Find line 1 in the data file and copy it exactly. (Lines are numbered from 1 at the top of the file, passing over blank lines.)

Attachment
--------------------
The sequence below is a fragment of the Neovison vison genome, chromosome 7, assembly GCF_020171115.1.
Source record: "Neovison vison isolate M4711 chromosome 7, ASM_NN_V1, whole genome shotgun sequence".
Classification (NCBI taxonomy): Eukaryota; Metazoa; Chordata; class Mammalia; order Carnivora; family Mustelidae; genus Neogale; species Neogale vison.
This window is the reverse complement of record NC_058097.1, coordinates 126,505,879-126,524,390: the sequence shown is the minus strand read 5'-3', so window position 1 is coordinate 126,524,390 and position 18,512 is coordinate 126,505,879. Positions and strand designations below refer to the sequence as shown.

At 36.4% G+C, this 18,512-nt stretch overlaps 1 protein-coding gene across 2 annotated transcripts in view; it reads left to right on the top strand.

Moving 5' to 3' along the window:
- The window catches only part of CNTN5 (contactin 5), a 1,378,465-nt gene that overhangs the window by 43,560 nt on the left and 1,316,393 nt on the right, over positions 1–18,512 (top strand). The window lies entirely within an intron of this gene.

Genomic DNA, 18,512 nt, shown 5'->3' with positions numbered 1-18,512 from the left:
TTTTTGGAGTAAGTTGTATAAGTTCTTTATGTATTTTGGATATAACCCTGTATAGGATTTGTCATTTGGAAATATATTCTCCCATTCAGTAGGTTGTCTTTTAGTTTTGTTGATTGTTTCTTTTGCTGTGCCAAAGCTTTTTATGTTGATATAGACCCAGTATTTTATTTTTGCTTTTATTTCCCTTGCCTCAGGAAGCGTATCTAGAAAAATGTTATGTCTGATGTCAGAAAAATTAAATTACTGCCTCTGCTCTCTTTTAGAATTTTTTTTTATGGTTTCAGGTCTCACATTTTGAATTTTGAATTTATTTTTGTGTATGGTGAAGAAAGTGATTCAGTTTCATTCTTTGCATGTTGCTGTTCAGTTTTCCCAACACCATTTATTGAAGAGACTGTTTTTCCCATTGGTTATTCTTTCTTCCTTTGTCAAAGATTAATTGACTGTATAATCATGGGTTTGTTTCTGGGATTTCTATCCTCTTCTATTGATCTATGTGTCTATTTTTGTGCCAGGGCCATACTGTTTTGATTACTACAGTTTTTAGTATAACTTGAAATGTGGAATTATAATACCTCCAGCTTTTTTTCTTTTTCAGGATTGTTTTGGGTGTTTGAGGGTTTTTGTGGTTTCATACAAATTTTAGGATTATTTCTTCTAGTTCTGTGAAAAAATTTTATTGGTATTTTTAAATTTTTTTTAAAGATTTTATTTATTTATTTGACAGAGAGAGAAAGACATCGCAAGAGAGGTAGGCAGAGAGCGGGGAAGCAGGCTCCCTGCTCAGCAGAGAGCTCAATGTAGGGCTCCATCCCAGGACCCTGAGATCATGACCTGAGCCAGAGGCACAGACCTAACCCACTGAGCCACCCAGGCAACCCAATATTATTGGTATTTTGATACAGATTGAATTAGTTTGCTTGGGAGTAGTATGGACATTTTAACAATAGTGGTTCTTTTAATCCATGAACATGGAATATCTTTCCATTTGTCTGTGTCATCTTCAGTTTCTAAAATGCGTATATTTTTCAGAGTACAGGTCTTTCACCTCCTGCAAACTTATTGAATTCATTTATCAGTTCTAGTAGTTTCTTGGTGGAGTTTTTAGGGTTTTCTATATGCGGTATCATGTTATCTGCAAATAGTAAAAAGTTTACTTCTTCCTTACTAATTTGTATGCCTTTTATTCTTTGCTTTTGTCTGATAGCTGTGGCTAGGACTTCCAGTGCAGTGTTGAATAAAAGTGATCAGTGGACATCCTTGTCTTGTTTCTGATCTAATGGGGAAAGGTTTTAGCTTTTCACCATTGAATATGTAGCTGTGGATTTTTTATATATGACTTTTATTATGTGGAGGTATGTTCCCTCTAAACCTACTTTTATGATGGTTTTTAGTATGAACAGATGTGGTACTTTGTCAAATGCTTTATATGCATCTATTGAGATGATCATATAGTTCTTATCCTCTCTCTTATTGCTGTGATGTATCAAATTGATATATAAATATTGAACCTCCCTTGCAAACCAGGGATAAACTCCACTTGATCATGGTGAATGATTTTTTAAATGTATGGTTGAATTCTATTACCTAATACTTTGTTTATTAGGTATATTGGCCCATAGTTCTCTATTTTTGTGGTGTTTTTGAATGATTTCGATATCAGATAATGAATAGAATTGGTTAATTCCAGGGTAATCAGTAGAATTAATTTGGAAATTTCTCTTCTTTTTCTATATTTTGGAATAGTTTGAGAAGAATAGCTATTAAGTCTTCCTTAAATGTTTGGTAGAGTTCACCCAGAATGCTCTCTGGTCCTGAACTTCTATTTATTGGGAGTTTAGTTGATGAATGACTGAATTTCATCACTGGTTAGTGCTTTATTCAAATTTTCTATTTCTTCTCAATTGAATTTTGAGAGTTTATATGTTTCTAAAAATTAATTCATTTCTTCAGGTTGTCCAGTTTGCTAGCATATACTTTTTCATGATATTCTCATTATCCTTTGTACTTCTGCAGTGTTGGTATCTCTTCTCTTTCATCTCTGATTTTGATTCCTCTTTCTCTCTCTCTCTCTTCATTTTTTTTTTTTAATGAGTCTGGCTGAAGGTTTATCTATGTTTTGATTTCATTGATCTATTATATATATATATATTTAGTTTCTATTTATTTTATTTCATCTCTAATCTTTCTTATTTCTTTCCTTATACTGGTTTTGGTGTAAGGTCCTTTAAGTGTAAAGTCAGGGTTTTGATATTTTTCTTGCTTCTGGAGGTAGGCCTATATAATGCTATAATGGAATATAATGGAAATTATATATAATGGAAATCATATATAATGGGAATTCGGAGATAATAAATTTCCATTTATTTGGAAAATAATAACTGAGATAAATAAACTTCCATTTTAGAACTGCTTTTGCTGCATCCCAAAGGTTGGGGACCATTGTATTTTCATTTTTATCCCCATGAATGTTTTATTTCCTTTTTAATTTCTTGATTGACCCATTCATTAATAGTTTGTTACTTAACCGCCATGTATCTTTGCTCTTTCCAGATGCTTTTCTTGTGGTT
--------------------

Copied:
The sequence below is a fragment of the Neovison vison genome, chromosome 7, assembly GCF_020171115.1.